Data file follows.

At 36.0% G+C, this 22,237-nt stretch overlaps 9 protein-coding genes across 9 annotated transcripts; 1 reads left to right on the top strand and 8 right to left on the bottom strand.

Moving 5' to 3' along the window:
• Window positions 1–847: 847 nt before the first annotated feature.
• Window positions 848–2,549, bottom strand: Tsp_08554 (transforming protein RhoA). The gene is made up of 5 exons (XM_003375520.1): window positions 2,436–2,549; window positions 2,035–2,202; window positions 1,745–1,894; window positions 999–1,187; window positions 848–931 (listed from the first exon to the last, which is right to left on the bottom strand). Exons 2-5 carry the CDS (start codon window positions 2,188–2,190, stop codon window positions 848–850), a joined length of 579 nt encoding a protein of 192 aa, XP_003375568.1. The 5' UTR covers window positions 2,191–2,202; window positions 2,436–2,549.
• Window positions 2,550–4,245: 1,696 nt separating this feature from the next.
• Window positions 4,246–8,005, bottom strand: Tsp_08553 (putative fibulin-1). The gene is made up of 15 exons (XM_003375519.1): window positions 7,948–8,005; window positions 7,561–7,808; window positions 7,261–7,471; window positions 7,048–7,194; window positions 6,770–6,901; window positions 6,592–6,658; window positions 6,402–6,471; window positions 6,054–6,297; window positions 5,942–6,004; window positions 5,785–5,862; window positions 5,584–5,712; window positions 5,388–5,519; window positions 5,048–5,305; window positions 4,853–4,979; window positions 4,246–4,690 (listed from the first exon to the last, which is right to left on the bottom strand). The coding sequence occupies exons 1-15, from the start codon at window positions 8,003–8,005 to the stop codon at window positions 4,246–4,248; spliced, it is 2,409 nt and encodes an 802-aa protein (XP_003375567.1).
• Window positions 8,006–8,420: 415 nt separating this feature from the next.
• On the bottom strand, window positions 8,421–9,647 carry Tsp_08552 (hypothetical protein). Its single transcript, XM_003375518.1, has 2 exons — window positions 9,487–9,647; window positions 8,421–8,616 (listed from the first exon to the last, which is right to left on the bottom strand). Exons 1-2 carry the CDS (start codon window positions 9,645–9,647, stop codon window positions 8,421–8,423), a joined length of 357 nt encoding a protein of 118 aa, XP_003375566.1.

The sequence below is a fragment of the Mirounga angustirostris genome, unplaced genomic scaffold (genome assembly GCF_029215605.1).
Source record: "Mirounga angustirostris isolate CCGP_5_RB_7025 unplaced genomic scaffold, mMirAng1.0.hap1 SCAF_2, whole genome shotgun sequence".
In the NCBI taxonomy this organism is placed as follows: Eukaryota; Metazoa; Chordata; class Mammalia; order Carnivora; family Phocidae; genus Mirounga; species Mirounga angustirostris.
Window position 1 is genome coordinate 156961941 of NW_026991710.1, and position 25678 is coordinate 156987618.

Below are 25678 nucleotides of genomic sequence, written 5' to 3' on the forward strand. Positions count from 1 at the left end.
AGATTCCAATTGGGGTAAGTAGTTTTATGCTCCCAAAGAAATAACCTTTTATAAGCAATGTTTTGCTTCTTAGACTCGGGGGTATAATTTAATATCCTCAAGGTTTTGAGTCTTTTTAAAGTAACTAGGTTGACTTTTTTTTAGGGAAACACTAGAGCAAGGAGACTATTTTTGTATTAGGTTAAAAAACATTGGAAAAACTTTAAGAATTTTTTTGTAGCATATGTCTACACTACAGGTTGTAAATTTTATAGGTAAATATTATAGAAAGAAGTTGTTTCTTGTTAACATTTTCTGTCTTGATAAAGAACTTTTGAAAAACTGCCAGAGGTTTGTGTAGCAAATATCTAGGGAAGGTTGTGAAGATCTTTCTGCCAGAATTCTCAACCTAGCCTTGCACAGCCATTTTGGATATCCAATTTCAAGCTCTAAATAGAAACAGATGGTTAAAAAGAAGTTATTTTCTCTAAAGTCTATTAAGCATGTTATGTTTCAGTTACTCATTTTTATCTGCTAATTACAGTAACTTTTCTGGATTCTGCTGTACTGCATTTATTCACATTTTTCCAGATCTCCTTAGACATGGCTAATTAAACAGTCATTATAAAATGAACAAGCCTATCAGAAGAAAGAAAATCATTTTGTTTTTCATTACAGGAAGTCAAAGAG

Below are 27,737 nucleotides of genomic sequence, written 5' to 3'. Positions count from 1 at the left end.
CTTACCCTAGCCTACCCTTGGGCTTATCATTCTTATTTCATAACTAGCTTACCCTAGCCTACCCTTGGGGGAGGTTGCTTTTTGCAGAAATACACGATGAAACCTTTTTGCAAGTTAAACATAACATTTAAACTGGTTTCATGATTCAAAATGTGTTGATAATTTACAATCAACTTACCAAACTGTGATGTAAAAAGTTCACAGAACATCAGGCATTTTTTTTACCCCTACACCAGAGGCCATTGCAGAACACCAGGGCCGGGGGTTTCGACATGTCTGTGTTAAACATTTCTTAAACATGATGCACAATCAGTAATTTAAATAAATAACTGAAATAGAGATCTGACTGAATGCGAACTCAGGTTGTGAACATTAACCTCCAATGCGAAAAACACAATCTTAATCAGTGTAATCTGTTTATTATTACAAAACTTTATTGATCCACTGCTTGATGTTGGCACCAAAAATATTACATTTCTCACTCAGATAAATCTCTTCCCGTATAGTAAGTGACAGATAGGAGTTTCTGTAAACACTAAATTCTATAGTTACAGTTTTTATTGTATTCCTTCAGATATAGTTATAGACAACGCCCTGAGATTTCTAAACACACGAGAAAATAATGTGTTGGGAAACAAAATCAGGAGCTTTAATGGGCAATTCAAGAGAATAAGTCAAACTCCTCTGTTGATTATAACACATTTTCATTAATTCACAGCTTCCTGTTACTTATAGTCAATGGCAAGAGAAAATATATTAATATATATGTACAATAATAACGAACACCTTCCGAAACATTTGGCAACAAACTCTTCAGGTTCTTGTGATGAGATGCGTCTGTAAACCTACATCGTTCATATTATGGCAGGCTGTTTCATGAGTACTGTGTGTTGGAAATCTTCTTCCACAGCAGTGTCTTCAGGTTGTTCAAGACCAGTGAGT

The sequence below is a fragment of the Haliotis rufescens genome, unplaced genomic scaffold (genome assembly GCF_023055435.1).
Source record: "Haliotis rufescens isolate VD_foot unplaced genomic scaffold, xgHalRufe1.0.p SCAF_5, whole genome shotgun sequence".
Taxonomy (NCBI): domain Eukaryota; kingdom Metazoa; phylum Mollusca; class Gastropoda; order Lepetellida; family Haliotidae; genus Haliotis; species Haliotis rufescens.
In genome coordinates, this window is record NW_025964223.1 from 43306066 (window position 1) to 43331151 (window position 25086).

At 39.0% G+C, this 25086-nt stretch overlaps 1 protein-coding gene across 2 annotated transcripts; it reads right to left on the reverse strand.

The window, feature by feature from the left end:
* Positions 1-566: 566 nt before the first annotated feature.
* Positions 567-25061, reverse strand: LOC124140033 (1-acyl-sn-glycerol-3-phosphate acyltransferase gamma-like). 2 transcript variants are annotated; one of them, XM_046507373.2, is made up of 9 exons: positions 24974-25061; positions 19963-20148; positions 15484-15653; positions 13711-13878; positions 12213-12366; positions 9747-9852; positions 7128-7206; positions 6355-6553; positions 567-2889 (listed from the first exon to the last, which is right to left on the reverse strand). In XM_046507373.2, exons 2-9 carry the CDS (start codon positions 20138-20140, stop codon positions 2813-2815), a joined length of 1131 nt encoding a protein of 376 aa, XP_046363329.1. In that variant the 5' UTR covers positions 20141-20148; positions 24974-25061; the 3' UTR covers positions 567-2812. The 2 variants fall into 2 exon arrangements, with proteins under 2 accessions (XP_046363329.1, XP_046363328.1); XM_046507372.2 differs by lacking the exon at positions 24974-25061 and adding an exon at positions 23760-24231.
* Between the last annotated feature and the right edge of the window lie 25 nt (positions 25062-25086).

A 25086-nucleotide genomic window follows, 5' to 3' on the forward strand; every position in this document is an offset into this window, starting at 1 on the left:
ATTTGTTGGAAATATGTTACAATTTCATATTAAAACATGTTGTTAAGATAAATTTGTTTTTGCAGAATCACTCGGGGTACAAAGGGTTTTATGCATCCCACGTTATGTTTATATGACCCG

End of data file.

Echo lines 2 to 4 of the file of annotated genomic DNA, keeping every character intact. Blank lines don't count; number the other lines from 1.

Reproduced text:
Moving 5' to 3' along the window:
• Window positions 1–847: 847 nt before the first annotated feature.
• Window positions 848–2,549, bottom strand: Tsp_08554 (transforming protein RhoA). The gene is made up of 5 exons (XM_003375520.1): window positions 2,436–2,549; window positions 2,035–2,202; window positions 1,745–1,894; window positions 999–1,187; window positions 848–931 (listed from the first exon to the last, which is right to left on the bottom strand). Exons 2-5 carry the CDS (start codon window positions 2,188–2,190, stop codon window positions 848–850), a joined length of 579 nt encoding a protein of 192 aa, XP_003375568.1. The 5' UTR covers window positions 2,191–2,202; window positions 2,436–2,549.